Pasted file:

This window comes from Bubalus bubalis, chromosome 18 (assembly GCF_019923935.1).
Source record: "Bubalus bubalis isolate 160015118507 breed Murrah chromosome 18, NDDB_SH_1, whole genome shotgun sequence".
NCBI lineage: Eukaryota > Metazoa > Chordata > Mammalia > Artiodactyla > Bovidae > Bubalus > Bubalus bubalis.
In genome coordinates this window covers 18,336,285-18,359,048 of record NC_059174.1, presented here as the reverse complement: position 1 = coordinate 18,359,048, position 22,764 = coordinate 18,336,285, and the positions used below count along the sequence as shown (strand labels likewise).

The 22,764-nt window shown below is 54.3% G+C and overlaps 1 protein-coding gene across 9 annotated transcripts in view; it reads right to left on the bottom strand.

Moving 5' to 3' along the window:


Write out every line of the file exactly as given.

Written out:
This window comes from Bubalus bubalis, chromosome 18 (assembly GCF_019923935.1).
Source record: "Bubalus bubalis isolate 160015118507 breed Murrah chromosome 18, NDDB_SH_1, whole genome shotgun sequence".
NCBI lineage: Eukaryota > Metazoa > Chordata > Mammalia > Artiodactyla > Bovidae > Bubalus > Bubalus bubalis.
In genome coordinates this window covers 18,336,285-18,359,048 of record NC_059174.1, presented here as the reverse complement: position 1 = coordinate 18,359,048, position 22,764 = coordinate 18,336,285, and the positions used below count along the sequence as shown (strand labels likewise).

The 22,764-nt window shown below is 54.3% G+C and overlaps 1 protein-coding gene across 9 annotated transcripts in view; it reads right to left on the bottom strand.

Moving 5' to 3' along the window: